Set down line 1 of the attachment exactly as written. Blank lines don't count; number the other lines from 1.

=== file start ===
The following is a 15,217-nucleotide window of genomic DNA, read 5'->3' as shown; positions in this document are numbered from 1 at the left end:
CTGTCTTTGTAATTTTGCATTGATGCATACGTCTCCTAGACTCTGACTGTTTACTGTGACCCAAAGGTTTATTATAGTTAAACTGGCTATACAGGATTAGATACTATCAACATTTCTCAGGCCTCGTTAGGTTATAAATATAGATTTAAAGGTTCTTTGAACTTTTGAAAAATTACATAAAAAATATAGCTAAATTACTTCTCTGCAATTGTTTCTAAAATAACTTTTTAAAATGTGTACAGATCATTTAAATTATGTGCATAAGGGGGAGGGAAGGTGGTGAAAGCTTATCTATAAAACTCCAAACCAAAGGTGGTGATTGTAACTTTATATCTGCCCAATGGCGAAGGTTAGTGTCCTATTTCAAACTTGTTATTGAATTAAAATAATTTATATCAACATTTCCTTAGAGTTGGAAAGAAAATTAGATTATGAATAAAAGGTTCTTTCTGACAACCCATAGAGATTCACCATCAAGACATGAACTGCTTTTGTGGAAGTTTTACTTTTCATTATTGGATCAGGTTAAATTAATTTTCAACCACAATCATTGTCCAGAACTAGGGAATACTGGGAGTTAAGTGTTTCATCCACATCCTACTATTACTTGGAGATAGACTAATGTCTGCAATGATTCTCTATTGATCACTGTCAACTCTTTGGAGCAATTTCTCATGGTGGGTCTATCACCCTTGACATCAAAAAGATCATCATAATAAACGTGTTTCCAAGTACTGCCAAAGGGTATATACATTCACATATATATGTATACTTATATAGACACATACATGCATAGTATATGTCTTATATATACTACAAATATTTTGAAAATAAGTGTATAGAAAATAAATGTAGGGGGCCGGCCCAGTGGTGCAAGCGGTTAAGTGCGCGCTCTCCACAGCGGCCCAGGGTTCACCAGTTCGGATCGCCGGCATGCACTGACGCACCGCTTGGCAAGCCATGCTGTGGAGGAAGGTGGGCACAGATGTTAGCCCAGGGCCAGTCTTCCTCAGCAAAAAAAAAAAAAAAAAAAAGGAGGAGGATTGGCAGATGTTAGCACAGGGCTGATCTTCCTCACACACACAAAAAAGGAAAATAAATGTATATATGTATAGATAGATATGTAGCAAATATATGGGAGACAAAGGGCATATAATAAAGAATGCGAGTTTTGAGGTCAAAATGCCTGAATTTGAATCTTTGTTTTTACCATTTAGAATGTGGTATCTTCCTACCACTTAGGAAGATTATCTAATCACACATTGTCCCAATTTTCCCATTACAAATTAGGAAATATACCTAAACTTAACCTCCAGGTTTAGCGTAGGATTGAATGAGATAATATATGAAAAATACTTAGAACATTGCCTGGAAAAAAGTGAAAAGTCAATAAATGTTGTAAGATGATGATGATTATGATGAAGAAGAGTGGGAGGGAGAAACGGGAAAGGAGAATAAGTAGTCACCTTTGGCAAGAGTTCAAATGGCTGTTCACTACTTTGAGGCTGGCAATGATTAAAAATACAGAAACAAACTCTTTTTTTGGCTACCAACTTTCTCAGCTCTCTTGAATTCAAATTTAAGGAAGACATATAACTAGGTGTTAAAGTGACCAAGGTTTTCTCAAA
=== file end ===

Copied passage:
The following is a 15,217-nucleotide window of genomic DNA, read 5'->3' as shown; positions in this document are numbered from 1 at the left end: